New York State lawmakers have voted to approve pro-employee legislation that will eliminate so-called non-compete clauses from contracts.

However, the measure will not be active state law unless it is signed by Governor Kathy Hochul. It would then take effect 30 days after being signed by the governor.

A non-compete clause is a binding legal action that prohibits an employee from working for a competitor after employment at one business has ended. Depending on the agreement signed by an employee, the 'restrictive covenant' says that such employee will not work for or start a business in a profession or trade that compete with the employer for a specified amount.

Again, depending on the terms of the agreement, it could come into play if you quit or if you were fired. Such language in a contract has the potential to limit your future employment for several weeks, several months or even several years.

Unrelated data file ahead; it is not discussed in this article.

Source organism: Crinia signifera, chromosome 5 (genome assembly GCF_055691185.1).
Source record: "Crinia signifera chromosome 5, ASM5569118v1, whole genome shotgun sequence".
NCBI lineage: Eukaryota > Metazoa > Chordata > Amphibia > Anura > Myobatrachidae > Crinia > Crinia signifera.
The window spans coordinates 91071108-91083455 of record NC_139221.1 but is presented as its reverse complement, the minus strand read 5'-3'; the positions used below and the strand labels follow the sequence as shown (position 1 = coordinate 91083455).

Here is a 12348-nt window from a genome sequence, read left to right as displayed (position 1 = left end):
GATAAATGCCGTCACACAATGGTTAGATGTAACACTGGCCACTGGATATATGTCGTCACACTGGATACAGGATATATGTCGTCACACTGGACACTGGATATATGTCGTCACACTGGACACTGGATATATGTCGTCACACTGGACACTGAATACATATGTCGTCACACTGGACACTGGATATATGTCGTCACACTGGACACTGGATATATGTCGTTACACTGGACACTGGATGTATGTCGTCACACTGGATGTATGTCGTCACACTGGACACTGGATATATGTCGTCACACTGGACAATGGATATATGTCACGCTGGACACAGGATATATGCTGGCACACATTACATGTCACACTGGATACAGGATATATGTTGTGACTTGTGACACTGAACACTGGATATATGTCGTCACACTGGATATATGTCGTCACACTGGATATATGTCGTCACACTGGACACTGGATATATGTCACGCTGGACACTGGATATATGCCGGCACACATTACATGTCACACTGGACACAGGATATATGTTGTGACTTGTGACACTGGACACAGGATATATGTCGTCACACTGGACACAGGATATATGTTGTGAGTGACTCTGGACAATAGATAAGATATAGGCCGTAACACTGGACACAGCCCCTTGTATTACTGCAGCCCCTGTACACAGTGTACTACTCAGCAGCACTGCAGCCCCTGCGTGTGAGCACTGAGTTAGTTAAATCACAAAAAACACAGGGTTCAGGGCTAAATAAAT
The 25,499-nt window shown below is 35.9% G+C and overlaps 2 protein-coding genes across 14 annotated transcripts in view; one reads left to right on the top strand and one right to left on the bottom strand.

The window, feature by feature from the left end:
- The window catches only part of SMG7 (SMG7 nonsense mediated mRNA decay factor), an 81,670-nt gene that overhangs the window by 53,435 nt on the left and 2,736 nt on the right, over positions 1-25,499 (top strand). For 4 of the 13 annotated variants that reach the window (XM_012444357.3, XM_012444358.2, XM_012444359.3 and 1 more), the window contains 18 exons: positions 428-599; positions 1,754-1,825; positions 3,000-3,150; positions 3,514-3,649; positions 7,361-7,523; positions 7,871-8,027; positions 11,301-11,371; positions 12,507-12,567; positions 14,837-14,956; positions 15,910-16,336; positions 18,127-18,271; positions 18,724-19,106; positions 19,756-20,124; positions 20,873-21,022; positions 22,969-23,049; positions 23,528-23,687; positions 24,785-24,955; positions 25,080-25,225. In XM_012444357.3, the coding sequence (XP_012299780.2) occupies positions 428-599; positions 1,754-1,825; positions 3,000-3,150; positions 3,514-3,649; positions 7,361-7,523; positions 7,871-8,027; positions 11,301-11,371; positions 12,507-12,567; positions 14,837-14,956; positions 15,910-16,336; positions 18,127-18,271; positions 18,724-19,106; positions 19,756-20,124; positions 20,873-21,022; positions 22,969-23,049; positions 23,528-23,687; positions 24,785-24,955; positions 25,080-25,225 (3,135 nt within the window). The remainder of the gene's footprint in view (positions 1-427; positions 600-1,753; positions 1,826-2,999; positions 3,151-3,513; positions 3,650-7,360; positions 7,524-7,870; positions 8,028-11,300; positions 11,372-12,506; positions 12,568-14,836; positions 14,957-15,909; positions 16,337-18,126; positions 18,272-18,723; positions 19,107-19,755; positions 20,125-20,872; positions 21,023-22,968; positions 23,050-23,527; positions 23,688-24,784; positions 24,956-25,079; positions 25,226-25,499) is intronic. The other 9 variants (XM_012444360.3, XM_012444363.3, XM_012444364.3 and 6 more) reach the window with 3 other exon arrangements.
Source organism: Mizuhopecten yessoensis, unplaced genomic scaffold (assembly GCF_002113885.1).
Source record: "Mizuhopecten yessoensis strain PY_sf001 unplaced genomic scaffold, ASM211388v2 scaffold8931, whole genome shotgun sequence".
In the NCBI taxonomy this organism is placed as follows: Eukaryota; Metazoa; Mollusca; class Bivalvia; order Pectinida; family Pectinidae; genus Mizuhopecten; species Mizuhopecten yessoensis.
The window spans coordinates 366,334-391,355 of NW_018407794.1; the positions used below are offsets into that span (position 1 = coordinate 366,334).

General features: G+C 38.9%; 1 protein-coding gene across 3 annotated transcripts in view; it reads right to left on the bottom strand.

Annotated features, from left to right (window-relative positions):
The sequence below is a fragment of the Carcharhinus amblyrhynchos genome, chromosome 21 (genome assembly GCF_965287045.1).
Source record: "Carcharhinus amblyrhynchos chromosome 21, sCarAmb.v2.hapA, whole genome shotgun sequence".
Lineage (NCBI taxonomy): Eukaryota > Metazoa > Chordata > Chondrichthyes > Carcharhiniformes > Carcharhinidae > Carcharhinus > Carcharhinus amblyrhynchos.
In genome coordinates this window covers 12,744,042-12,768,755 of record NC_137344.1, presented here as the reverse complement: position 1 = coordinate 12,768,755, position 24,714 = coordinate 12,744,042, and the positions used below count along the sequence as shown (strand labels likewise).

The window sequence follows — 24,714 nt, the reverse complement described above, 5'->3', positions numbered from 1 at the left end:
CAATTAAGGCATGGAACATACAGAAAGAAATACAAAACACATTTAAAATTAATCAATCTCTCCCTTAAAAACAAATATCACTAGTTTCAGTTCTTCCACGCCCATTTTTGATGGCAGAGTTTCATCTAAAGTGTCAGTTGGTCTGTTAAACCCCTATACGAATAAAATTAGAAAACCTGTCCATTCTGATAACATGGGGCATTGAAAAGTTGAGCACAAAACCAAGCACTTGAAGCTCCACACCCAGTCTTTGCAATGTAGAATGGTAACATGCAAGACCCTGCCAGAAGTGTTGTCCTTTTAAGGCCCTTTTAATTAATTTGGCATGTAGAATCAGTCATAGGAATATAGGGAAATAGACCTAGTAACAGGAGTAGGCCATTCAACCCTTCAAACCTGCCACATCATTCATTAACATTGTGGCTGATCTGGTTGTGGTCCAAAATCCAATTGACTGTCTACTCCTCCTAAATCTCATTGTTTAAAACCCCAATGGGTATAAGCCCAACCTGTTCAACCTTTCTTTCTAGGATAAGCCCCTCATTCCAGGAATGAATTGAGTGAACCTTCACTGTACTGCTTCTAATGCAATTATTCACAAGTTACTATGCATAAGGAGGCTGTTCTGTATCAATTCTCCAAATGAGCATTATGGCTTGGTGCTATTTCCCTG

If signed into the law by the governor, New York would bid farewell to non-compete clauses.

Interestingly, a move by the Federal Trade Commission may also eliminate the practice nationwide for all employees.

Earlier this year, the FTC said it was considering such a ban because, “Noncompetes block workers from freely switching jobs, depriving them of higher wages and better working conditions, and depriving businesses of a talent pool that they need to build and expand. By ending this practice, the FTC’s proposed rule would promote greater dynamism, innovation, and healthy competition," according to the FTC website. 

Meanwhile, in New York there is uncertainty about the impact on workers involved in existing employment contracts.

The legislation passed by both the Senate and Assembly includes language that says any employer-employee contract that includes a non-compete shall results in the contract being deemed void in the Empire State.

Read the full legislation here. 

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